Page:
© 1997 Orange County Register
September 7, 1997




Bill Would Put Funding Reports on Internet

By Daniel M.Weintraub
Sacramento Bureau Chief


SACRAMENTO, Calif. -- It's been almost 25 years since California voters passed the Political Reform Act, a measure designed to limit corruption by requiring full disclosure of the money politicians raise and spend on their campaigns.

In the next few days, the Legislature may bring that law into the computer age, making it useful for the first time to people from every corner of this vast state.

The theory behind campaign disclosure is that sunlight acts as a disinfectant, killing the political germs that grow on a democracy. If voters know who is giving money to campaigns, the theory goes, then lawmakers might be less likely to put the interests of their contributors over those of their constituents.

In practice, however, the Political Reform Act has generated so much information that it is overwhelming. Every election year, hundreds of candidates file thousands of pages of reports listing contributions so numerous that no person can possibly make sense of them all.

Even if someone had the energy and the patience to undertake that daunting task, gaining access to the documents is difficult.

Candidates file one copy of their reports with the registrar of voters in their county and another with the secretary of state. So if Orange County voters want to know who is giving money to local legislators, they must go to the county offices in Santa Ana during business hours and inspect the reports. To learn how much money a certain interest group, say labor unions or the Irvine Co., is giving to lawmakers across the state, you've got to go to Sacramento.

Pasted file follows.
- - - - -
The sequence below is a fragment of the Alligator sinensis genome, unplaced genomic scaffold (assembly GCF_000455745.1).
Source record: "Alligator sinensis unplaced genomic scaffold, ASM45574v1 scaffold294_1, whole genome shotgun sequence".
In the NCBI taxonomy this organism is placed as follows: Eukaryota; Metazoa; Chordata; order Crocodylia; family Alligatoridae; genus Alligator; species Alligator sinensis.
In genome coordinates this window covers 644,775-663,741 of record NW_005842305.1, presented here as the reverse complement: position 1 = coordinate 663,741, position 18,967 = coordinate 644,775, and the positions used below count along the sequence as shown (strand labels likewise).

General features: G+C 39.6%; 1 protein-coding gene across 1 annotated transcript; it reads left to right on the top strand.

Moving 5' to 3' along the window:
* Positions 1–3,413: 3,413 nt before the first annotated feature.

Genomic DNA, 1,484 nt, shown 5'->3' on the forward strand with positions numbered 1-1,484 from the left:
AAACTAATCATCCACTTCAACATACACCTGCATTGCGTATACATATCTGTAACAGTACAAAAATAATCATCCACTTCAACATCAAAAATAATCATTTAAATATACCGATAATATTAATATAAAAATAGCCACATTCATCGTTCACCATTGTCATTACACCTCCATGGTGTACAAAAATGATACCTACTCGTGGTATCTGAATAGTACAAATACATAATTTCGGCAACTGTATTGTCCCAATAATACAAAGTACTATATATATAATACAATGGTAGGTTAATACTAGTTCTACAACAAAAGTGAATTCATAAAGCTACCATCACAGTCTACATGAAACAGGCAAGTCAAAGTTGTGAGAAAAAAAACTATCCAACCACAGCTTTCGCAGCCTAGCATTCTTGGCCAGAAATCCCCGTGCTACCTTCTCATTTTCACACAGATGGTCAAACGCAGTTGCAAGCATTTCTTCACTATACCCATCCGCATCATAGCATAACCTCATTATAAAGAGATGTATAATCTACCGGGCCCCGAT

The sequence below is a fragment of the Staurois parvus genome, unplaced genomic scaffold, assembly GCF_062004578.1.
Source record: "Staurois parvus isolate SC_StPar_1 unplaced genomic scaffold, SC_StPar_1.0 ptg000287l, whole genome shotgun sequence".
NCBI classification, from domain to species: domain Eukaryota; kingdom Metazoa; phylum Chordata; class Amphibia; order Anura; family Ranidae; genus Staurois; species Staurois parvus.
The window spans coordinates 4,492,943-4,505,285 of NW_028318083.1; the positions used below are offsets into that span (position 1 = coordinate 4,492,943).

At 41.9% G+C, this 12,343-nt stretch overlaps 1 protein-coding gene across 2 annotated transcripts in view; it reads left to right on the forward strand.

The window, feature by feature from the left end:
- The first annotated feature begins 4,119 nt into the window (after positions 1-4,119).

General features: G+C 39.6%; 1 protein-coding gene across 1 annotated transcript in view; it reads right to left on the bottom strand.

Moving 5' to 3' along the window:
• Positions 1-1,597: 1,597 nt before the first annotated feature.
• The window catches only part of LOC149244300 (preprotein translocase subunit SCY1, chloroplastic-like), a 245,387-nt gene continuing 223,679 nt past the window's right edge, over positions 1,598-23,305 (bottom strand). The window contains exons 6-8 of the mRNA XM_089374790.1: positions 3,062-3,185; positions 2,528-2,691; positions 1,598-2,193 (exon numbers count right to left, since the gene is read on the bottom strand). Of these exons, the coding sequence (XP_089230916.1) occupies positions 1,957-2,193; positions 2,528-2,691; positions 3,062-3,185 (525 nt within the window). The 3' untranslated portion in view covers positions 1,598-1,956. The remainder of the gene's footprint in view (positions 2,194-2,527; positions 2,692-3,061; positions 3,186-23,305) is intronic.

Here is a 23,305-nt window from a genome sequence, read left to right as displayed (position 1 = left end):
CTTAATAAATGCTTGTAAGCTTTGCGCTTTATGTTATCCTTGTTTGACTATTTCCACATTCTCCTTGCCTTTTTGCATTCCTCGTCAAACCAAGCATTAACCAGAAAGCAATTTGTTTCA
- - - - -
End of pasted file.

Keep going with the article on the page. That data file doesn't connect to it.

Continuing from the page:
All this might soon change. The Assembly is scheduled to vote this week on Senate Bill 49, which would require candidates who raise more than $50,000 to file their disclosure reports on a computer disk. The same requirement would apply to major contributors, lobbyists and their employers.

The secretary of state then would make this information available on the Internet. Anyone with access to a computer and a modem could dial in and see the data, any time of the day or night. An activist with a bit of know-how could see at a glance who was backing the candidates in a given district, or anywhere in the state.

''Voters need to be able to make informed choices,'' says Kim Alexander, executive director of the California Voter Foundation, a nonprofit group that encourages citizen involvement in politics. ''There's no piece of information that can better inform a voter than knowing where a candidate's campaign contributions are coming from.

''We live in a capitalist democracy, where people speak with their dollars. The public needs to be able to look at that kind of political speech before they cast their ballot.''

Five of Orange County's seven Assembly members told me last week that they intend to vote for the bill. One Republican Bill Morrow of Oceanside, who represents much of south Orange County wasn't sure.

Republican Dick Ackerman of Fullerton opposes the idea, saying the $1 million annual expense would be a waste of taxpayers' money. ''There's no need for it,'' Ackerman said last week. ''Where is this overwhelming outcry from the public that you need to have this done? I've had zero calls to my office. The people who generally need this information are the media and your opponent in a race, and they all get it. They have no trouble getting the information.''

But supporters of the measure, including Secretary of State Bill Jones and many members from both major political parties, say the public will use the information once they know it's available.

''This gives us a chance,'' Alexander said, ''to finally achieve what the voters set out to achieve when they enacted the Political Reform Act in 1974.''


Daniel M. Weintraub can be reached at (714) 664-5050, Ext. 1499. E-mail him at dweintrau@AOL.com